holding that the First Amendment prohibited recovery in a civil libel action based on a jury finding that the defendant newspaper published editorials "with bad or corrupt motive" or "from personal spite, ill will or a desire to injure plaintiffSummary of this case from Edwards v. State
Decided November 6, 1967.
Respondent brought this action in a West Virginia circuit court alleging that three editorials in petitioner's newspaper criticizing his official conduct as court clerk had libeled him. The jury had been instructed in part that it could find for respondent if it were shown that petitioner had published the editorials "with bad or corrupt motive," or "from personal spite, ill will or a desire to injure plaintiff." Respondent contended that there was sufficient proof for the jury to find that petitioner published the statements with reckless disregard of whether they were false or not. The jury awarded respondent damages and the State Supreme Court of Appeals denied appellate review. Held: The Court's independent examination of the whole record does not reveal that any failure of petitioner to make a prior investigation constituted proof sufficient to present a jury question whether the statements were published with reckless disregard of whether they were false or not. Cf. New York Times Co. v. Sullivan, 376 U.S. 254, 287-288 (1964).
Certiorari granted; reversed and remanded.
Thurman Arnold and Jack A. Mann for petitioner.
Harry G. Camper, Jr., for respondent.
The petition for certiorari is granted.
Respondent Hanks is the elected Clerk of the Criminal and Circuit Courts of Raleigh County, West Virginia. He brought this libel action in the West Virginia Circuit Court, Wyoming County, alleging that during his reelection campaign he was libeled by three editorials, highly critical of his official conduct, which appeared in petitioner's morning newspaper. The jury returned a verdict for respondent and awarded him $5,000 damages. The State Supreme Court of Appeals denied petitioner's application for appellate review.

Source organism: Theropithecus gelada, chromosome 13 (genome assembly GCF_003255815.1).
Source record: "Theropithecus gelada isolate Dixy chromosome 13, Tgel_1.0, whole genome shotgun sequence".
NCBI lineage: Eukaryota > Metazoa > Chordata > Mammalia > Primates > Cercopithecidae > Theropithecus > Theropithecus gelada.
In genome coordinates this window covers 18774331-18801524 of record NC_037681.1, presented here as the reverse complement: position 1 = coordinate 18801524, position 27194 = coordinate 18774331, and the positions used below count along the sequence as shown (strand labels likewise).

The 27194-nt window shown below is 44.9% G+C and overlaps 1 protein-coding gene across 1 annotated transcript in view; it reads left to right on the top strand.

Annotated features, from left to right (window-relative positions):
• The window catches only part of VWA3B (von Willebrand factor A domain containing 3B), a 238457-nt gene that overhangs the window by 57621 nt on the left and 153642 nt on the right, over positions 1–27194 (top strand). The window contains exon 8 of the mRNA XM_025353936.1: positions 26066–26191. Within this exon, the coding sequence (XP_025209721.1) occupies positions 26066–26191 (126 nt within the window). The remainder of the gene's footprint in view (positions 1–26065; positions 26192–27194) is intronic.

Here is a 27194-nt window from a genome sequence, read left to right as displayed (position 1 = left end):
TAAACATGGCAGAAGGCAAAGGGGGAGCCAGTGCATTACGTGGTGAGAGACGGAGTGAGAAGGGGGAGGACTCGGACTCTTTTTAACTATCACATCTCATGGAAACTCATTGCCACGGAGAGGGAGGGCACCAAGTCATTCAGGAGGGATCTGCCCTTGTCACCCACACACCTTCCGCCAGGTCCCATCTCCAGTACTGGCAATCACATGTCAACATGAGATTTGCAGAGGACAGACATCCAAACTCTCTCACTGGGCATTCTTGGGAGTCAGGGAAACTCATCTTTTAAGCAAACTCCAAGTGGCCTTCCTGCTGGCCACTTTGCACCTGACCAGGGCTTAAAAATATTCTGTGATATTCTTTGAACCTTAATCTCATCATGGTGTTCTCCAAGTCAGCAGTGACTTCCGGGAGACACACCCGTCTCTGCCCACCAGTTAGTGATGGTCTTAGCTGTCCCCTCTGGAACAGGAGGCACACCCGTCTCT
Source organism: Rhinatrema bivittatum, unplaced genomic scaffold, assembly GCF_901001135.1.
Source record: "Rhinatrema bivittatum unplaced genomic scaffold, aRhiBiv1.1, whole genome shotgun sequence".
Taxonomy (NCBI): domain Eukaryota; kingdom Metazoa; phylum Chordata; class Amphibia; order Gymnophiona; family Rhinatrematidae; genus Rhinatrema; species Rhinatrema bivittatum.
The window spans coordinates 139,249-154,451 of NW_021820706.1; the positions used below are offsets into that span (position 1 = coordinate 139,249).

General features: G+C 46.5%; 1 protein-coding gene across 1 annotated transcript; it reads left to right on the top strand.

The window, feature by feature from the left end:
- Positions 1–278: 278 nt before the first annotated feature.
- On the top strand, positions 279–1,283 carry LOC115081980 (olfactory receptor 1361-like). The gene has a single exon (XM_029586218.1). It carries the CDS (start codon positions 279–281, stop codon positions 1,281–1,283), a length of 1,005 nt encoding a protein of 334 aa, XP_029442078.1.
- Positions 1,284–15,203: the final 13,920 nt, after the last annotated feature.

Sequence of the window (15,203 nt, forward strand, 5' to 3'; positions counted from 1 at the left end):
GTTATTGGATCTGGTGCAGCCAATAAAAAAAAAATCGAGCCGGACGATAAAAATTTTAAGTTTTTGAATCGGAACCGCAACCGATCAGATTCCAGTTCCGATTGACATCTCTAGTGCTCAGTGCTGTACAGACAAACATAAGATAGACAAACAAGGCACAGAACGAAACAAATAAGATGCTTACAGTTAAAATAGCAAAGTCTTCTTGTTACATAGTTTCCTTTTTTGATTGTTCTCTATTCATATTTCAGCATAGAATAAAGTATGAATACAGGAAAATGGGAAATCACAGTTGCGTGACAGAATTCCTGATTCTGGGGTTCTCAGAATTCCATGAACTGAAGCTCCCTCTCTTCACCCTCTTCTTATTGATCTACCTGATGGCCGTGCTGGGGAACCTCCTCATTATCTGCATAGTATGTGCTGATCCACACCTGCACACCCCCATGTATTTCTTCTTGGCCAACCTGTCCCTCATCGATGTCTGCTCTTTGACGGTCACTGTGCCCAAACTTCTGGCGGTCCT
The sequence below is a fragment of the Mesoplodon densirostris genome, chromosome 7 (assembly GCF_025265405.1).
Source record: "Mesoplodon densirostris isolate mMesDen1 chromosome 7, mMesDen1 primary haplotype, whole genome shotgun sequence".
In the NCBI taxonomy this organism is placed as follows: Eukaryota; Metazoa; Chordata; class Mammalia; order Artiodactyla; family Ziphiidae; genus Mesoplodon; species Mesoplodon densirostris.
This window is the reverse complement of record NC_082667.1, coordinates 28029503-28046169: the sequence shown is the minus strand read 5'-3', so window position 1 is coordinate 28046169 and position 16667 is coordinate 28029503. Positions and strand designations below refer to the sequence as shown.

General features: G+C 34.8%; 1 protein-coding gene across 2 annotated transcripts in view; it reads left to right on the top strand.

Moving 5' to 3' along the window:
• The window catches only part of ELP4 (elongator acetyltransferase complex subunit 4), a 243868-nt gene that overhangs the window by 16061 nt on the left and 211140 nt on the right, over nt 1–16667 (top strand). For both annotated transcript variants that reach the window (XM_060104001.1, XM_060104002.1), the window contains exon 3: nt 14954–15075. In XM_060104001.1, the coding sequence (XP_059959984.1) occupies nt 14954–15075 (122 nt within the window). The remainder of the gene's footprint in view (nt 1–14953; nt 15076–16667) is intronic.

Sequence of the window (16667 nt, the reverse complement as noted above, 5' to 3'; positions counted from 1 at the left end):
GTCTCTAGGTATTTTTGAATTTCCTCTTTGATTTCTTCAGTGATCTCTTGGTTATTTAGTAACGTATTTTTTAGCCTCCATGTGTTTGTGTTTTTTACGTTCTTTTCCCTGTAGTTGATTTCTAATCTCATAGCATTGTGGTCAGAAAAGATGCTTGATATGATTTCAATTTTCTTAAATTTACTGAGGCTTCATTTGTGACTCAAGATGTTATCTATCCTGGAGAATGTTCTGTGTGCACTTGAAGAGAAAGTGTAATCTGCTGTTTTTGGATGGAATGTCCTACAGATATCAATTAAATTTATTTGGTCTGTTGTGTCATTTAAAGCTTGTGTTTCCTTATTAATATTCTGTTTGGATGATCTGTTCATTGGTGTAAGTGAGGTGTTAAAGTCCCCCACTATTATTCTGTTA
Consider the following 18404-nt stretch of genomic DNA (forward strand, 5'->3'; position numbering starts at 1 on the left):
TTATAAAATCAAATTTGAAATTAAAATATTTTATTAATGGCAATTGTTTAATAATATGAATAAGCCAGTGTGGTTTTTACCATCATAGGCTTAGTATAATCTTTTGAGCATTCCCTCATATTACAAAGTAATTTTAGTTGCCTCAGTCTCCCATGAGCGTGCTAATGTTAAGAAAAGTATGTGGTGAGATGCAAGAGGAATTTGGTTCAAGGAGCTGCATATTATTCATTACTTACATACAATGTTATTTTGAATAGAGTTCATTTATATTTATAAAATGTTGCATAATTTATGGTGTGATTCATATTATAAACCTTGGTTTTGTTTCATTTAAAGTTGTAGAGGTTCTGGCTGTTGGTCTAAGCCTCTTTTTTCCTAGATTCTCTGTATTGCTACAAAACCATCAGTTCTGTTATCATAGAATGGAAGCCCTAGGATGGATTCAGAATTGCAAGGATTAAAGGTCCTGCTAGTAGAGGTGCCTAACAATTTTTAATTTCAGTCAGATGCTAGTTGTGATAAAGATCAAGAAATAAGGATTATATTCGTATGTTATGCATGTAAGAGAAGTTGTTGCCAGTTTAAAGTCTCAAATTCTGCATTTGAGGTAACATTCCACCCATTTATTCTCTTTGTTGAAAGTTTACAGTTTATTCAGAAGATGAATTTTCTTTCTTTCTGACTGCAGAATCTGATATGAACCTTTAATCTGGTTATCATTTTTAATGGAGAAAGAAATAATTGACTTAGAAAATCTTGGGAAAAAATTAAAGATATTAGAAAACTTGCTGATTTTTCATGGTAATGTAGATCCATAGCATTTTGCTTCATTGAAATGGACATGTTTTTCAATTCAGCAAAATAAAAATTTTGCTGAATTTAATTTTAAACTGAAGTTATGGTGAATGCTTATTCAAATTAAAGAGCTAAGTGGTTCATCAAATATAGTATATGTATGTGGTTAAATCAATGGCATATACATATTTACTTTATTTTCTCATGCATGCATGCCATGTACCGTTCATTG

Although this action was tried subsequent to the decisions of this Court in New York Times Co. v. Sullivan, 376 U.S. 254 (1964); Garrison v. Louisiana, 379 U.S. 64 (1964); Henry v. Collins, 380 U.S. 356 (1965); and Rosenblatt v. Baer, 383 U.S. 75 (1966), and despite the fact that it was recognized at trial that the principles of New York Times were applicable, the case went to the jury on instructions which were clearly impermissible. The jury was instructed in part that it could find for the respondent if it were shown that petitioner had published the editorials "with bad or corrupt motive," or "from personal spite, ill will or a desire to injure plaintiff." Because petitioner failed to object to this erroneous interpretation of New York Times at trial, and in fact offered instructions which were themselves inadequate, the issue of these instructions is not before us. However, since it is clear that the jury verdict was rendered upon instructions which misstated the law and since petitioner has properly challenged the sufficiency of the evidence, we have undertaken an independent examination of the record as a whole "so as to assure ourselves that the judgment does not constitute a forbidden intrusion on the field of free expression." New York Times Co. v. Sullivan, supra, at 285. See Curtis Publishing Co. v. Butts, 388 U.S. 130, 156-159 (1967) (opinion of MR. JUSTICE HARLAN); id., at 168-170 (opinion of THE CHIEF JUSTICE).
In New York Times we held that the Constitution forbids recovery of damages in a civil libel action by a public official, such as respondent, "for a defamatory falsehood relating to his official conduct unless he proves that the statement was made with `actual malice' — that is, with knowledge that it was false or with reckless disregard of whether it was false or not." 376 U.S., at 279-280. Our examination of the whole record satisfies us that "the proof presented to show actual malice lacks the convincing clarity which the constitutional standard demands. . . ." 376 U.S., at 285-286.